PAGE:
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This Former "The View" Host Says She Has PTSD From Her Time on the Show

The co-host said the emotional stress of being on The View was "very, very hard."

The View has had 22 permanent co-hosts over its 25 seasons, some of whom only last a season or two, while others—like Whoopi Goldberg and Joy Behar—have stuck with the show for a decade or more. For some hosts, it's an unforgettable experience that helps them go on to pursue bigger and better things. Meredith Vieira left, for instance, to take over Katie Couric's hosting gig on the Today show. But there's at least one former View host who found the whole experience traumatic. Read on to find out which star described her time on the show as "very, very, hard."

RELATED: This Former The View Star Just Said She'd Never Co-Host Again.

Candace Cameron Bure says she had PTSD from her time on The View.

Candace Cameron Bure attends HollyRod Foundation's 21st Annual DesignCare Gala at Saddlerock Ranch, Malibu, CA on July 27 2019
Eugene Powers / Shutterstock

Full House alum Candace Cameron-Bure grew up on TV, along with her famous brother Kirk Cameron. Both Camerons have espoused conservative values, and that actually became a major sticking point for Cameron Bure during her View stint. During an interview on ABC's Behind the Table podcast, Cameron Bure admitted that she felt a lot of pressure to represent conservative viewpoints on the show, People reported.

"The stress and the anxiety—I actually have a pit in my stomach right now," she said. "There was only one type of stress that I've ever felt in my life, that came from that show. And I [have] PTSD, like, I can feel it. It was so difficult, and to manage that emotional stress was very, very hard."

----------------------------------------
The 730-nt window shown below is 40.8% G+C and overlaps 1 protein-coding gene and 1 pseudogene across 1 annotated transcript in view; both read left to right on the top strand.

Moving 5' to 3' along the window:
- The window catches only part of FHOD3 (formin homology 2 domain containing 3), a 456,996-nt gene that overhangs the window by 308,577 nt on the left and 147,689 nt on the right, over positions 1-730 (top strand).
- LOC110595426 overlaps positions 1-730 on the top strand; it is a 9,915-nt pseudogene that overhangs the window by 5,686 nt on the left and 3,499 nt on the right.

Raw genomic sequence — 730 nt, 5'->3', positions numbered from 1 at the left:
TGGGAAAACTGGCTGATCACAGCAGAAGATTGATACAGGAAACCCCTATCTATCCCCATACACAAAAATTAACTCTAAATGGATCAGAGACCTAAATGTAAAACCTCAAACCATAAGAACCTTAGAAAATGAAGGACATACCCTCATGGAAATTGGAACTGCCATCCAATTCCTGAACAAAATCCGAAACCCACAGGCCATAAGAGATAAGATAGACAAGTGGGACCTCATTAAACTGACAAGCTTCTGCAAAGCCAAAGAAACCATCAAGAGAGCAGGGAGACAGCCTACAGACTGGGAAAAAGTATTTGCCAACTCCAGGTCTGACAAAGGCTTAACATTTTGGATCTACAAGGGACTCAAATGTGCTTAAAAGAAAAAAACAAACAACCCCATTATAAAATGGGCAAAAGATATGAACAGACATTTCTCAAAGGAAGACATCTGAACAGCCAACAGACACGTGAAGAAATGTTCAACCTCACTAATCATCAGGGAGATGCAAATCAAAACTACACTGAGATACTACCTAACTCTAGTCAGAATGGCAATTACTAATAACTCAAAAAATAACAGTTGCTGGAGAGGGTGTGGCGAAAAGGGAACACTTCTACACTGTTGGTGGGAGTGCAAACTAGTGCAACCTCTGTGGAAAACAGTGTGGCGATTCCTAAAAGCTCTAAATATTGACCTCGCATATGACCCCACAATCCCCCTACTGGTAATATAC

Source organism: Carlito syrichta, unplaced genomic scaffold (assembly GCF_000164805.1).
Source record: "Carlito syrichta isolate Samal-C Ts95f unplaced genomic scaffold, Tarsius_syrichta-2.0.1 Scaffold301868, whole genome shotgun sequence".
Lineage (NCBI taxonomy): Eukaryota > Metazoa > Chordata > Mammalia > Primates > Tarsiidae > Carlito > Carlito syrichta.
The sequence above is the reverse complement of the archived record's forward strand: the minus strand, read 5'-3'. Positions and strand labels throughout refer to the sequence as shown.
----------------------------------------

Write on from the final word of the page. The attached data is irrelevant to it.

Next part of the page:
The show regularly liked to include a more conservative voice among the panel—Elisabeth Hasselbeck served that role from 2003 to 2013—but the emphasis on her politics still came as something of a surprise to Cameron Bure. "[I was] just trying to understand and have a general grasp of topics that I didn't want to talk about or didn't care about," she said on the podcast.

RELATED: Meghan McCain Apologized to This Person in Her Farewell on The View.

She said Donald Trump's presidential run was the tipping point.

Candace Cameron Bure
Kathy Hutchins /

"When I was asked to join the table, the show was supposed to steer towards more evergreen topics and less about politics," Cameron Bure told Behind the Table. "Enter Donald Trump into the presidential race. It changed everything."

Reflecting on the 2016 election, the former co-host said, "The lighter version of the show I thought I was going to work for suddenly became solely about politics … It was exhausting. Along with that, I was traveling back and forth from Los Angeles to New York every week to be with my family on the weekends. I'm surprised I kept up with my schedule for as long as I did."

Once Trump was elected, Cameron Bure felt that she had to leave. "I did not want to be the punching bag for the next four years in that conservative seat," she told the podcast. "When I felt like I was going into a show that I didn't have a clear opinion about or it was something that I was legitimately nervous to talk about because I did have an opinion about it, but I knew I was the only one at the table that had my opinion, I would just get sick to my stomach."